Zoom buys encryption startup in its first-ever acquisition
FYI, this story is more than a year old
Zoom has today announced its first-ever acquisition - absorbing Keybase, an end-to-end encryption and secure messaging platform.
The video conferencing company’s inaugural acquisition indicates its intention to correct its record on privacy and security, which has drawn sharp criticism in the months where its service has seen unprecedented growth during the COVID-19 pandemic.
Terms of the deal were not disclosed.
In a blog post written by Zoom CEO Eric Yuan, the company says it intends to leverage Keybase’s deep encryption and security expertise to help Zoom build its own end-to-end encryption.
“This acquisition marks a key step for Zoom as we attempt to accomplish the creation of a truly private video communications platform that can scale to hundreds of millions of participants, while also having the flexibility to support Zoom’s wide variety of uses,” says Yuan.
“Our goal is to provide the most privacy possible for every use case, while also balancing the needs of our users and our commitment to preventing harmful behaviour on our platform.
“Keybase’s experienced team will be a critical part of this mission.”
The acquisition represents the latest move by Zoom in its 90-day plan it announced at the beginning of April to improve its security flaws.
In late April, the company announced Zoom 5.0, which provided ‘robust’ enhancements to its security and privacy protocols, including industry-standard AES-GCM encryption with 256-bit keys.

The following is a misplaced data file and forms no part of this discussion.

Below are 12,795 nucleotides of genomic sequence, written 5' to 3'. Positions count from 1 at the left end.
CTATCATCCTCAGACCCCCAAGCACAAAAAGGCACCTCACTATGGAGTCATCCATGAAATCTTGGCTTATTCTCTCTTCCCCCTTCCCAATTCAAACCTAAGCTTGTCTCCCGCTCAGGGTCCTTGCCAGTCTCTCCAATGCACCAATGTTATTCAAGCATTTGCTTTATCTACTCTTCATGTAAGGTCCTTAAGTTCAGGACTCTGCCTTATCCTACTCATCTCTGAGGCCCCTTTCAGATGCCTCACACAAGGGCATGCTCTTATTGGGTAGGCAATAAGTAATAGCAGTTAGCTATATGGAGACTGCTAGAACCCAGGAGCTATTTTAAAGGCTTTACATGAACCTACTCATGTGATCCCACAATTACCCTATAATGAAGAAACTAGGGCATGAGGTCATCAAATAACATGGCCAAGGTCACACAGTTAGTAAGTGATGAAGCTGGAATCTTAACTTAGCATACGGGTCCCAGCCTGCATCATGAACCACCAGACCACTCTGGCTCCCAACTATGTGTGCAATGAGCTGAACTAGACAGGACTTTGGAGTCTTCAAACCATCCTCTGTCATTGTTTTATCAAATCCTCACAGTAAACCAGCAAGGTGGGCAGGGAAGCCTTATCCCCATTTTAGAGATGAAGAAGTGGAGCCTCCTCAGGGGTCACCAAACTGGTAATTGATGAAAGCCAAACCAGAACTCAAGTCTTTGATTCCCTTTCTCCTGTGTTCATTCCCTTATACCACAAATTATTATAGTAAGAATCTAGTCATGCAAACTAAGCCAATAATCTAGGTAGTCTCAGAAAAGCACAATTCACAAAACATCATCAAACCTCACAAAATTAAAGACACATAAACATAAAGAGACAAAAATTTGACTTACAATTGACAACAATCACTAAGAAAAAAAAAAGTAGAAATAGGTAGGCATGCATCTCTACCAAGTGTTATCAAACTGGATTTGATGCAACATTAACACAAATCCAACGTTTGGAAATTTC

Zoom says the acquisition announced today will take privacy further – in the ‘near future’, Zoom will offer an end-to-end encrypted meeting mode to all paid accounts.
“Logged-in users will generate public cryptographic identities that are stored in a repository on Zoom’s network and can be used to establish trust relationships between meeting attendees,” says Yuan.
“An ephemeral per-meeting symmetric key will be generated by the meeting host. This key will be distributed between clients, enveloped with the asymmetric keypairs and rotated when there are significant changes to the list of attendees,” he says.
“The cryptographic secrets will be under the control of the host, and the host’s client software will decide what devices are allowed to receive meeting keys, and thereby join the meeting.”
However, end-to-end encrypted meetings will not support phone bridges, cloud recording, or non-Zoom conference room systems.
Zoom says it will not monitor meeting contents, but its safety team will continue to look for evidence of abusive users.
It also pledges not to build a mechanism to decrypt live meetings for lawful intercept purposes.
Yuan says Zoom does not have a means to insert its employees or others into meetings without being reflected in the participant list, and will not build any cryptographic backdoors to allow for the secret monitoring of meetings.